Breaking Up Is Hard to Do: What NOT to do after a breakup

There’s no doubt about it: breaking up is rough. It is painful, emotionally and physically draining, and completely life altering. Depending upon how serious your relationship was, you might have a good long hard road ahead of you as you reclaim your life and work back to the way you were before your relationship.


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But there are right ways to handle a tough situation, and there are wrong ways. Just because you are in an emotionally vulnerable place doesn’t mean you can behave in any way you want to. A “break up” might be a good excuse for some things (like treating yourself to a mani/pedi, or eating a bit more ice cream than you might normally), but it doesn’t mean you should just let it all go. You need to protect yourself, and make certain that you are back on the road to recovery to become a healthier, happier, stronger you. Since it can be difficult to determine what might and might not be a good idea in times of extreme emotional strain, here are some good guidelines about things you definitely should not do right after a breakup.

DON’T keep in touch.

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Stop calling, texting, g-chating, and facebooking. This can be a really hard rule to follow since you are so used to having your ex’s companionship. They were such a large part of your life that it’s natural to want them around, especially when you’re hurting. But you need to give yourself (and your ex) space and time to heal. Even if you think that you eventually want to stay friends, you’ll need some time for the new wounds to scab before you can rebuild the relationship. So resist the urge to keep in touch, especially after you’ve had a few drinks.

DON’T lash out via social networking.

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You’re going through a tough time and it’s natural to have strong, even overwhelming, negative emotions. Expressing these emotions passive aggressively through the internet is not classy, it’s destructive and will show the world a side of you that you might not want them to see in the harsh light of day. Do you really want things you said in the heat of a breakup to be part of your internet presence when a future potential employer Googles you? Keep the smack talk to your girlfriends, and never put it into writing on a public forum.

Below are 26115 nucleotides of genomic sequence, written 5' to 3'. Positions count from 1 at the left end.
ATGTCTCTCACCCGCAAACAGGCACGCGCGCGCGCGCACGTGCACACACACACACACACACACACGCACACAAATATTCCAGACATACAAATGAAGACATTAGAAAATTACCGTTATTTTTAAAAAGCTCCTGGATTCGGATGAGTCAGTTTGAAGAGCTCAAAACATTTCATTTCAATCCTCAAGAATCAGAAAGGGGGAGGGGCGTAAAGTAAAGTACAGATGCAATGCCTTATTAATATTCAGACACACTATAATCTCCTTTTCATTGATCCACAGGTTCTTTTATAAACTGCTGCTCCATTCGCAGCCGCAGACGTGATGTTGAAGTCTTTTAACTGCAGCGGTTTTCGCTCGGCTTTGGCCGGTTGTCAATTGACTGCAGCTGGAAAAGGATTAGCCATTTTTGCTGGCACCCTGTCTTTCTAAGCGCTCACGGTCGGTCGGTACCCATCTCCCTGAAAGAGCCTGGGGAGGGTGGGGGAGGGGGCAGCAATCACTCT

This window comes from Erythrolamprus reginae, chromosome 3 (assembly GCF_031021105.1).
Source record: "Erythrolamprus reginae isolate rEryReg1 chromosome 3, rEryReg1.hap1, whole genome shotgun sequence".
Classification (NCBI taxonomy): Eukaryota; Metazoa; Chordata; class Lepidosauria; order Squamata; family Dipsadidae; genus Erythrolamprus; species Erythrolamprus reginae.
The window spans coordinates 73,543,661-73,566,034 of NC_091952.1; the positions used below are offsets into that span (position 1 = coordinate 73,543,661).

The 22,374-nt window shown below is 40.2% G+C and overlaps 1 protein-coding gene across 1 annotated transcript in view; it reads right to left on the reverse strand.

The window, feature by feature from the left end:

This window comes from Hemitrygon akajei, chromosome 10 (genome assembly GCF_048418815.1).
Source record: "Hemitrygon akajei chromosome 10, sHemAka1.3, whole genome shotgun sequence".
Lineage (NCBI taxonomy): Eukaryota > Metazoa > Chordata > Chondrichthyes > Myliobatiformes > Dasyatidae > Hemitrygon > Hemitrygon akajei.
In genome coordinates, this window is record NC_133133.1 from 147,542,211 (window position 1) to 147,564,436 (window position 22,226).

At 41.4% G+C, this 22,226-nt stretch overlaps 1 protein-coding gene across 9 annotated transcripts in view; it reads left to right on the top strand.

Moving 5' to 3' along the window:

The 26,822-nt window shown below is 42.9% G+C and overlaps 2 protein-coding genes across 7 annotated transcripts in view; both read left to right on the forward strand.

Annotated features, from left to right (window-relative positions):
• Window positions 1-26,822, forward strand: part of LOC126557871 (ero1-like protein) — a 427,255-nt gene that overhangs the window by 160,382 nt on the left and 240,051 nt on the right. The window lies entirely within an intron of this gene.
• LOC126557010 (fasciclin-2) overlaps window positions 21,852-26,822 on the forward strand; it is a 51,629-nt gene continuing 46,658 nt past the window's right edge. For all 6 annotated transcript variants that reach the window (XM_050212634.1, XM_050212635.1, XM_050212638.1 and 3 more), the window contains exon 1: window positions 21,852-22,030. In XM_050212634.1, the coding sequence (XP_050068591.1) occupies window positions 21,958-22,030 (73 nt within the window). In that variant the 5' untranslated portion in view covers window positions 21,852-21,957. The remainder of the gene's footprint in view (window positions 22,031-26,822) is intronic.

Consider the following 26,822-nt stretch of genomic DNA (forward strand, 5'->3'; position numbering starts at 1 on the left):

DON’T cyberstalk.

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As tempting as it is to take just a quick glance and see what he’s up to, where he’s been, and who he’s been hanging out with, this will just feed your obsession and do nothing to let your wounds heal. It also might show you things you don’t really want to know, what if he’s seeing a new girl? What if he’s making his own potentially bad decisions? Go into an internet blackout for a little while just to detox, it will be better for you and your healing process.

DON’T hang onto the stuff, especially if it’s actually his.

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The physical remnants of your relationship will, in the long run, do you more harm than good. Take all of his stuff and dispose of it immediately, whether that means returning it or dumping it. If you can’t stand to do this alone, have a couple girlfriends come help you through. If there are items of value that you simply can’t get rid of (expensive gifts, etc.), put them away for a while. That beautiful diamond necklace is going to be way heavier around your neck than its carat weight for some time.

DON’T continue to hook up.

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Source: epicdash

Maintaining the physical relationship throughout the breakup will only lead to more heartache. If you’re done, you need to be done. Draw a hard, firm boundary and stick to it. This is no easy task, but it will definitely make your healing process go by that much faster in the long run.

DON’T give it another shot immediately.

There’s a reason you broke up: insurmountable differences, emotional distance, or just wanting different things in life. Trust those reason. While people are definitely capable of change, it takes time and work to alter to a discernable point. Don’t think that a contrite apology is enough to bridge the gap between you and put things back to the way they were. Give yourself the time and space to heal before you even begin to think about getting back together. If it’s meant to be, it will be, even if it takes a bit longer to get there.
Good luck, and hang on. It gets better slowly. Be gentle with yourself, and try to find the joy in the little things that you might have been missing out on. They probably missed you right back.